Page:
By Mushfig Bayram
Four Muslim men jailed for up to six years in a labour camp after meeting together to learn how to pray, to discuss Islamic topics such as prayer, fasting, peaceful jihad, good deeds and other matters, and to attend a mosque. This is the latest known case where Muslim men who met to pray and discuss their faith have been jailed with the use of a police agent provocateur.
In 2019 Miraziz Fozilov, Saidakhmadkhuja ogli Abrorkhujayev, Khasan Mansurov, Mukhammad ogli Azizov, and Dilshod Rajapov started meeting together to learn how to pray the namaz (Muslim daily prayers), and to discuss Islamic topics such as prayer, fasting, peaceful jihad, good deeds and other matters. They met for their discussions in cafés and teahouses, and two or three times a week attended the state-controlled Umar ibn Khattob Mosque in Tashkent’s Olmazor District, local Muslims who wish to remain anonymous for fear of state reprisals told Forum 18 on 12 October 2021.
On 19 March prisoner of conscience Fozilov and prisoner of conscience Abrorkhujayev were jailed for six years in a labour camp, prisoner of conscience Mansurov was given a 5 years, 10 months, and 10 days prison term, Azizov was given a 4 years, 6 months, and 6 days suspended prison sentence with a two-year probation period. Rajapov was fined the equivalent of about one and a half months’ average salary (see below).
This is the latest case where groups of Muslim men who met to pray and discuss their faith have been arrested and jailed with the use of a police agent provocateur (see below).
Judge Jamoliddin Nazhimov of Olmazor District Criminal Court, who handed down the sentences, refused to explain why he gave long prison sentences to Muslims for meeting to pray and discuss Islam together. He also refused to explain whether he thinks that obtaining, sharing, or discussing information relating to one’s own faith is banned (see below).
In a separate case, prisoner of conscience Fazilkhoja Arifkhojayev, who has been held in pre-trial detention after an initial 15-day term from 26 June, has had his pre-trial detention extended until 13 December. He was arrested after he questioned a regime-supporting imam. Officials have denied him access to his lawyer and have repeatedly tortured him (see below).
Meetings to learn how to pray, discuss Islam, attend mosque
In 2019, Miraziz Fozilov, Saidakhmadkhuja ogli Abrorkhujayev, Khasan Mansurov, Mukhammad ogli Azizov, and Dilshod Rajapov started meeting together to learn how to pray the namaz (Muslim daily prayers), and to discuss Islamic topics such as prayer, fasting, peaceful jihad, good deeds and other matters. They met for their discussions in cafés and teahouses, and two or three times a week attended the state-controlled Umar ibn Khattob Mosque in Tashkent’s Olmazor District, local Muslims who wish to remain anonymous for fear of state reprisals told Forum 18 on 12 October 2021.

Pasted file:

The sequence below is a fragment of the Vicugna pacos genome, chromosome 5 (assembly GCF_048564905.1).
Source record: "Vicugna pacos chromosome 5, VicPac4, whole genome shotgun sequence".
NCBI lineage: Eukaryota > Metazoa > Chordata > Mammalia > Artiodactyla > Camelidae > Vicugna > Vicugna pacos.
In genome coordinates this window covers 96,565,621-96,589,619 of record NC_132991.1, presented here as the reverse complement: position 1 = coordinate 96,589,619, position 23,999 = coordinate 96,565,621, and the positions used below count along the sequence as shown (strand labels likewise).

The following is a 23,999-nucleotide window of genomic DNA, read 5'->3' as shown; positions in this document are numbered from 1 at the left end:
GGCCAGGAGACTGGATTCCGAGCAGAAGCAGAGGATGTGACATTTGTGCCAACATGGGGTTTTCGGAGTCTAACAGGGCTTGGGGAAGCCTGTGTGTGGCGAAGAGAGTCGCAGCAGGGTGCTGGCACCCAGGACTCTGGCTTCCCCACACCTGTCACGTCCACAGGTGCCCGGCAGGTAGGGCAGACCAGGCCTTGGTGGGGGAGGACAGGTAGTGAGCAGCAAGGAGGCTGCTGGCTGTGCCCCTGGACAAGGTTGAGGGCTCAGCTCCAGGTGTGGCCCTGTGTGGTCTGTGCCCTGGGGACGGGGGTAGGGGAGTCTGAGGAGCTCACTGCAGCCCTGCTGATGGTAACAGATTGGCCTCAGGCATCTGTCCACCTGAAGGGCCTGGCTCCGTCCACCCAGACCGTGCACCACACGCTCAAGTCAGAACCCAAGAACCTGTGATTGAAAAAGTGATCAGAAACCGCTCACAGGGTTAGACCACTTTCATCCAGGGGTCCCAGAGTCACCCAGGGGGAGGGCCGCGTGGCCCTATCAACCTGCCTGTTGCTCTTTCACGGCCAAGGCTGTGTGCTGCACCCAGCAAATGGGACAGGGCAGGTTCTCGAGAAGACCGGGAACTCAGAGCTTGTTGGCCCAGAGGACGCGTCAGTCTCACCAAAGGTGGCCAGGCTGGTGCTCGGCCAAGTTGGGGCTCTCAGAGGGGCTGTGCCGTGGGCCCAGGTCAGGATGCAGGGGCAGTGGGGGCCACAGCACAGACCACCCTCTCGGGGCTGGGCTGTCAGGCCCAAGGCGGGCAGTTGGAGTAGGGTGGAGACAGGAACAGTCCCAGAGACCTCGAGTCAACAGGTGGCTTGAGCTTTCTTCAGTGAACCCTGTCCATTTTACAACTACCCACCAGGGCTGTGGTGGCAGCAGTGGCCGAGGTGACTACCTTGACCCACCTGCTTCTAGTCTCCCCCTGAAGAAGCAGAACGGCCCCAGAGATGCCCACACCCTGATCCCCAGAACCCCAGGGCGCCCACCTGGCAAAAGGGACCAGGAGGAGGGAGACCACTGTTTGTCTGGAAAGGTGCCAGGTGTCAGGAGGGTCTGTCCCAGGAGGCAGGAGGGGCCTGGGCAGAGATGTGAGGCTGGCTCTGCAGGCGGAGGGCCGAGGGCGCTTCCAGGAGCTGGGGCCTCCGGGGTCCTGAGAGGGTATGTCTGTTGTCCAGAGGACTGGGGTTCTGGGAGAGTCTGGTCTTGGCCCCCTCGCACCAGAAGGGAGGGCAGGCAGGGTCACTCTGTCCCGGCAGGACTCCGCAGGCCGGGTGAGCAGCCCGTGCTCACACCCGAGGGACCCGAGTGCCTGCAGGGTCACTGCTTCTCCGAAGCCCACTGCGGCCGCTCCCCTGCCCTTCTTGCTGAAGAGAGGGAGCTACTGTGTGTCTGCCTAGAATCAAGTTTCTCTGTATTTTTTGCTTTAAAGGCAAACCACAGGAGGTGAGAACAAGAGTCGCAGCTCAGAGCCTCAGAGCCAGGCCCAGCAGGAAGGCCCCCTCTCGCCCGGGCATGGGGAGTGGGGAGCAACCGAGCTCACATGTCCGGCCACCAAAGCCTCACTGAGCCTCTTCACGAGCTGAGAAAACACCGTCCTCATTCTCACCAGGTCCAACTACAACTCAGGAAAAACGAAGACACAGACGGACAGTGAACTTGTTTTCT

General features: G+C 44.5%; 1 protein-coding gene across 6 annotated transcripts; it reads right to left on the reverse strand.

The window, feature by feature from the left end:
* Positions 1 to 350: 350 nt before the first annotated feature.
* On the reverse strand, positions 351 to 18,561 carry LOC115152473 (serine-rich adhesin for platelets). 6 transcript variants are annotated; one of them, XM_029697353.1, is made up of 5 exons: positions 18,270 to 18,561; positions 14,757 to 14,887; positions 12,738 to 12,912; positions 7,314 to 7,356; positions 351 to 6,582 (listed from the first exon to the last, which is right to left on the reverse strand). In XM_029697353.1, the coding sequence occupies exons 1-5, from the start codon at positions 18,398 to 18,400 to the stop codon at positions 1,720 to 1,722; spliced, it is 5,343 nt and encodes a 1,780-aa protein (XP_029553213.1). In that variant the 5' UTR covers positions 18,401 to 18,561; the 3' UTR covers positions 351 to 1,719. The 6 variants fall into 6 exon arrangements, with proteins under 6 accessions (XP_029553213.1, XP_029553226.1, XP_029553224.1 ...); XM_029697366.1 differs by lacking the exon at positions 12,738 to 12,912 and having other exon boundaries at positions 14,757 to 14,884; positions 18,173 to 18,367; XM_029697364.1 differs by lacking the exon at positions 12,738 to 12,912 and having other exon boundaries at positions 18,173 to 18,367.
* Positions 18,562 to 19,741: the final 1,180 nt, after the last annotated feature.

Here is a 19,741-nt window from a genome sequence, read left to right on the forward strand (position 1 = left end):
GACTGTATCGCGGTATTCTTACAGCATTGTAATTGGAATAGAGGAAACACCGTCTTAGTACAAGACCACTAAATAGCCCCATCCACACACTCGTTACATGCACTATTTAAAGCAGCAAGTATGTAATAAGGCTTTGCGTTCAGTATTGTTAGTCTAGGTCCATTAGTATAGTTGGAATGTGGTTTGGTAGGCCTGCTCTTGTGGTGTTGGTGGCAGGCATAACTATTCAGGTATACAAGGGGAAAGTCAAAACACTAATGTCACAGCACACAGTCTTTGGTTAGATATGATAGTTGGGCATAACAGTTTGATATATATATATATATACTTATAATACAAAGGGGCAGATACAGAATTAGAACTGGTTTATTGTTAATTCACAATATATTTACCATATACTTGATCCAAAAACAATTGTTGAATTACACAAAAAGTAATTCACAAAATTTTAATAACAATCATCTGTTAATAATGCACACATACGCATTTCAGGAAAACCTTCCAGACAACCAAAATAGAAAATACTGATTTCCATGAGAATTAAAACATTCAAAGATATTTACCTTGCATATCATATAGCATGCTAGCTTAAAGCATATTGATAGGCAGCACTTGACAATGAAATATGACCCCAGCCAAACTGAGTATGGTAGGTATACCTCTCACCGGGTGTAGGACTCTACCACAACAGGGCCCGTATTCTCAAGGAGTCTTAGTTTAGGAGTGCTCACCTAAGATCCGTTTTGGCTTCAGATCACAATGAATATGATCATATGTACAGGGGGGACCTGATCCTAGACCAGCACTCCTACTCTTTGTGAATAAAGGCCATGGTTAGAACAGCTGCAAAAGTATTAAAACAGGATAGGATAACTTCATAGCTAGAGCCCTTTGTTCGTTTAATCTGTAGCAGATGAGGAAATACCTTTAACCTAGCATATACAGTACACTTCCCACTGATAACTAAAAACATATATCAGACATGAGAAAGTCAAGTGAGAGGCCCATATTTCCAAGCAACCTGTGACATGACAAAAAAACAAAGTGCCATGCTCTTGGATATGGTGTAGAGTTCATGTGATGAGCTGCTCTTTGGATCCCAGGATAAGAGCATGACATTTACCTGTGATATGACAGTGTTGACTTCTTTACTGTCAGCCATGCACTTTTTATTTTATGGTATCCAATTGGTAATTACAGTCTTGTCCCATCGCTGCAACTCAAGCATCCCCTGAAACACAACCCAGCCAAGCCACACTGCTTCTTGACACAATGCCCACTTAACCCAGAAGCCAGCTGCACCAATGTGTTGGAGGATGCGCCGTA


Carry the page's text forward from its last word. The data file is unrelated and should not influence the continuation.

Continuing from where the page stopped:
Police agent provocateur?
Nodyr Bekmukhkamedov – who is thought by some local Muslims to be a police informer – participated in and filmed some of the meetings. On 5 April 2020 he created a Telegram channel for the group to continue to discuss Islamic topics during the coronavirus lockdown.
Other similar cases
In three known similar cases, groups of Muslim men who met to pray and discuss their faith have been arrested and jailed with the use of a police agent provocateur.
On 13 March 2020, three of four Muslim men were jailed for between five and six years. The fourth was given a community work sentence and a fine of 10 per cent of his wages for one year. Since 2016, the four young men had been interested in finding out about Islam. But one man – apparently on police instructions – tried to get them to agree to support terrorism and go to Syria to fight. The agent provocateur was not put on trial and was a witness for the state during the trial of the four young men.
On 14 August, eight Muslims were punished for discussing their faith on social media, five being jailed for up to 11 and a half years, with three being given restricted freedom sentences. The men knew each other mainly on social media “where they were asking questions about Islam”, the mother of one of those jailed said.
In January 2021 seven Muslim men who met in the capital Tashkent to discuss Islam were transferred to various prisons to begin jail terms of between 11 and four years. Tashkent City Criminal Court convicted the men – aged between 24 and 34 – on wide-ranging “terrorism” and “extremism”-related charges, which they denied. “It is no use for us to make another appeal as nothing will change,” a relative told Forum 18.
Listening to and watching sermons
The five men with Bekmukhkamedov listened to and watched sermons and other religious messages from a number of exiled imams (who Forum 18 knows of), including two who live in Turkey and have become Turkish citizens. Local Muslims and a local human rights defender insisted to Forum 18 on 15 October that the imams and the group discussions had no sympathy with any violence and concentrated on peacefully living as a Muslim.
One of the imams who is a Turkish citizen, Zofir Gafforov (known as Abdullokh Zufar), has strongly criticised Uzbekistan’s regime and President Shavkat Mirziyoyev and stated that Muslims have no freedom in the country. Gafforov was put on an Interior Ministry wanted list on 7 June 2021, after a Religious Affairs Committee “expert analysis” claimed he was “sectarian” and aimed at the “forcible overthrow of the constitutional order.”
Another Religious Affairs Committee “expert analysis” claimed that texts found on the five men’s mobile phones and a computer were “extremist and sectarian,” and against state-controlled expressions of the Hanafi school of Islamic thought.
Religious Affairs Committee officials, including its Chair Sodiq Toshboyev, did not answer their phones on 19 October. A male official who refused to give his name answered the phone of Chief Specialist Begzod Kodyrov and claimed that it is a “wrong number.” He then put the phone down.
One of the five men, Mansurov, listened to messages from Sirojiddin Mukhtarov (known as Abu Salokh who has been involved in terrorist activities) to understand his claims. As Mansurov rejected Mukhtarov’s claims and did not agree with him he deleted these videos from his device. However, police restored them from cache files.